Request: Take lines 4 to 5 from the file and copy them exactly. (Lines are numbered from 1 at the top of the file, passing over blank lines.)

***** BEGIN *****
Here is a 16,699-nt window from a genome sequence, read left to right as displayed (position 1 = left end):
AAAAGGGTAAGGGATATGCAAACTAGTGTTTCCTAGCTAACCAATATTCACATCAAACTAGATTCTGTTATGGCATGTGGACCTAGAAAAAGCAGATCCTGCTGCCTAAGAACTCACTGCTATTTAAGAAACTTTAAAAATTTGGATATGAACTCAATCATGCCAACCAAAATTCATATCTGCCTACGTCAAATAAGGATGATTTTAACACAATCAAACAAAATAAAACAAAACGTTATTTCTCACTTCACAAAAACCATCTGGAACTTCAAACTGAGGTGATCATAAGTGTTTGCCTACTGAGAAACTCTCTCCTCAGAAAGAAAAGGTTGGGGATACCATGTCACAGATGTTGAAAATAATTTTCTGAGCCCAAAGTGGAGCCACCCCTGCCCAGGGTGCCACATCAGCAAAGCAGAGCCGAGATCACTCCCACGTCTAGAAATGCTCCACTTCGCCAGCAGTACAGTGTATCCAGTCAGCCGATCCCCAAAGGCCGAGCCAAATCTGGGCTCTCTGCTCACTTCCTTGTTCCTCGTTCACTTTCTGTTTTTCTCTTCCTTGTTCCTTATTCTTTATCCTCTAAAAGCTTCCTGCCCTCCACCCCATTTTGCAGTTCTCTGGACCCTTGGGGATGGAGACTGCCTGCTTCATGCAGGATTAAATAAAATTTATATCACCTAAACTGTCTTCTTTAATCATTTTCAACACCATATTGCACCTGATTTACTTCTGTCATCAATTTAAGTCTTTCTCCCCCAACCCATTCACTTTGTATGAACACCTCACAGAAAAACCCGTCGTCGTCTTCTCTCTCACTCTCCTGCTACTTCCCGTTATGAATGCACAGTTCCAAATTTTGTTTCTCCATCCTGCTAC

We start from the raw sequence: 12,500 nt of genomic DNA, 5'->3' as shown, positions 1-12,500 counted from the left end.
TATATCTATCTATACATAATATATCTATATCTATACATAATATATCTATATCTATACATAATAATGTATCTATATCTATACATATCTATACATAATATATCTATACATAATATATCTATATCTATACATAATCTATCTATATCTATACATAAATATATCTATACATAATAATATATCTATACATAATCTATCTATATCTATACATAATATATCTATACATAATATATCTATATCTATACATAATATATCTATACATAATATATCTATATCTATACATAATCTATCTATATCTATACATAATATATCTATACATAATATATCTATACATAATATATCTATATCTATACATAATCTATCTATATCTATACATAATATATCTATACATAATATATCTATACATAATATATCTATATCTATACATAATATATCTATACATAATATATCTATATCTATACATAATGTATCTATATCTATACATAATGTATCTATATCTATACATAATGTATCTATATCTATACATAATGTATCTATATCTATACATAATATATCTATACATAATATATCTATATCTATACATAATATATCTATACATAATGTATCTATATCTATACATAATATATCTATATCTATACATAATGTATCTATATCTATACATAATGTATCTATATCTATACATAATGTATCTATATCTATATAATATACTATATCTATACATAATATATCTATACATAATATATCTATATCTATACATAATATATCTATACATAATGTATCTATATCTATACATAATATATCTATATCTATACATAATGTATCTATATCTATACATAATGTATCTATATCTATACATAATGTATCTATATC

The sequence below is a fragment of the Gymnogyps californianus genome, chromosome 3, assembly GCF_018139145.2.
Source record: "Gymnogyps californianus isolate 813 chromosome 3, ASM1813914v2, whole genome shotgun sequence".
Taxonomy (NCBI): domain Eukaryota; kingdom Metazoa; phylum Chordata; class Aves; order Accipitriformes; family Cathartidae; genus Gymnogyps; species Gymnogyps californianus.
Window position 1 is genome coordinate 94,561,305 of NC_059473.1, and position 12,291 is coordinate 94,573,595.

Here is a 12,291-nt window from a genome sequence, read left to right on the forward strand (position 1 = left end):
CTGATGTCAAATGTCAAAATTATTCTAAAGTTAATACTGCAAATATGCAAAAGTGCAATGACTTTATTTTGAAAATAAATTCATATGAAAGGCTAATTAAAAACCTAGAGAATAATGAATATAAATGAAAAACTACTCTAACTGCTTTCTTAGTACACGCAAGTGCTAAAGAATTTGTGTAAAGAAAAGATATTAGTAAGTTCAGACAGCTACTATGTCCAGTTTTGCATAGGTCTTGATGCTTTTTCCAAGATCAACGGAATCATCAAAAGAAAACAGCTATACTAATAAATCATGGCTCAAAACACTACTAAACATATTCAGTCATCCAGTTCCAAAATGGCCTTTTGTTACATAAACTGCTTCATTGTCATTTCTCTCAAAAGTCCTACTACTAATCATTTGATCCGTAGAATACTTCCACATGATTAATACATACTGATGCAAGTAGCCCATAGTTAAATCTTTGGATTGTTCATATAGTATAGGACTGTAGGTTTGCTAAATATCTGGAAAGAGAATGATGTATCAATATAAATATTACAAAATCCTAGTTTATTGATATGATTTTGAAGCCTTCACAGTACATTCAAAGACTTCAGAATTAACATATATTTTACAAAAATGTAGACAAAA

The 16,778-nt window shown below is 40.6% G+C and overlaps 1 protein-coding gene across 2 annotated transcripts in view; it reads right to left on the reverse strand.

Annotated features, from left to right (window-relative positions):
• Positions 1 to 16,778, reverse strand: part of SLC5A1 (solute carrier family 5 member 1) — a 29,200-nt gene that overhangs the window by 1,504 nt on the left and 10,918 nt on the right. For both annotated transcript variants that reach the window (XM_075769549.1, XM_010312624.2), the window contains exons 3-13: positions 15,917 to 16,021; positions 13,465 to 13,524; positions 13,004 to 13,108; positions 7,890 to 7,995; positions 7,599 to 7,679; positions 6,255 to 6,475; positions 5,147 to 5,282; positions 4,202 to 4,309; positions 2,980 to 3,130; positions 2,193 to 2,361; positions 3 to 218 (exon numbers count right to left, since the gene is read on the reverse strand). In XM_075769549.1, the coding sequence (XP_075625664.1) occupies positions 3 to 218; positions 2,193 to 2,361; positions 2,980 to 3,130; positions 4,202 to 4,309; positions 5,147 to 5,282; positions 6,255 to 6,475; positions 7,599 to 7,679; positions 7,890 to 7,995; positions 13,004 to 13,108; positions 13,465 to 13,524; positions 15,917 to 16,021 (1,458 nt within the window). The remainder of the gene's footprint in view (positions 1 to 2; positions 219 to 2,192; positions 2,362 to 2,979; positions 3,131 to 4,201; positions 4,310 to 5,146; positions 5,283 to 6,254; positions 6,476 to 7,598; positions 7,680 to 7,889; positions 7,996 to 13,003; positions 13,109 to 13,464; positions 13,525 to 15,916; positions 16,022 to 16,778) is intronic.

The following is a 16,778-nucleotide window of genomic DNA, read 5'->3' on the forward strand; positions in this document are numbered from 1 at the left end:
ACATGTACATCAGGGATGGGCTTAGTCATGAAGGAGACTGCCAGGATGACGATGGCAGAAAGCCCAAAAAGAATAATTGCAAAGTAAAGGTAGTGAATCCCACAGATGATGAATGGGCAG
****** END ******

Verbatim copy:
TATATCTATCTATACATAATATATCTATATCTATACATAATATATCTATATCTATACATAATAATGTATCTATATCTATACATATCTATACATAATATATCTATACATAATATATCTATATCTATACATAATCTATCTATATCTATACATAAATATATCTATACATAATAATATATCTATACATAATCTATCTATATCTATACATAATATATCTATACATAATATATCTATATCTATACATAATATATCTATACATAATATATCTATATCTATACATAATCTATCTATATCTATACATAATATATCTATACATAATATATCTATACATAATATATCTATATCTATACATAATCTATCTATATCTATACATAATATATCTATACATAATATATCTATACATAATATATCTATATCTATACATAATATATCTATACATAATATATCTATATCTATACATAATGTATCTATATCTATACATAATGTATCTATATCTATACATAATGTATCTATATCTATACATAATGTATCTATATCTATACATAATATATCTATACATAATATATCTATATCTATACATAATATATCTATACATAATGTATCTATATCTATACATAATATATCTATATCTATACATAATGTATCTATATCTATACATAATGTATCTATATCTATACATAATGTATCTATATCTATATAATATACTATATCTATACATAATATATCTATACATAATATATCTATATCTATACATAATATATCTATACATAATGTATCTATATCTATACATAATATATCTATATCTATACATAATGTATCTATATCTATACATAATGTATCTATATCTATACATAATGTATCTATATC

The sequence below is a fragment of the Gymnogyps californianus genome, chromosome 3, assembly GCF_018139145.2.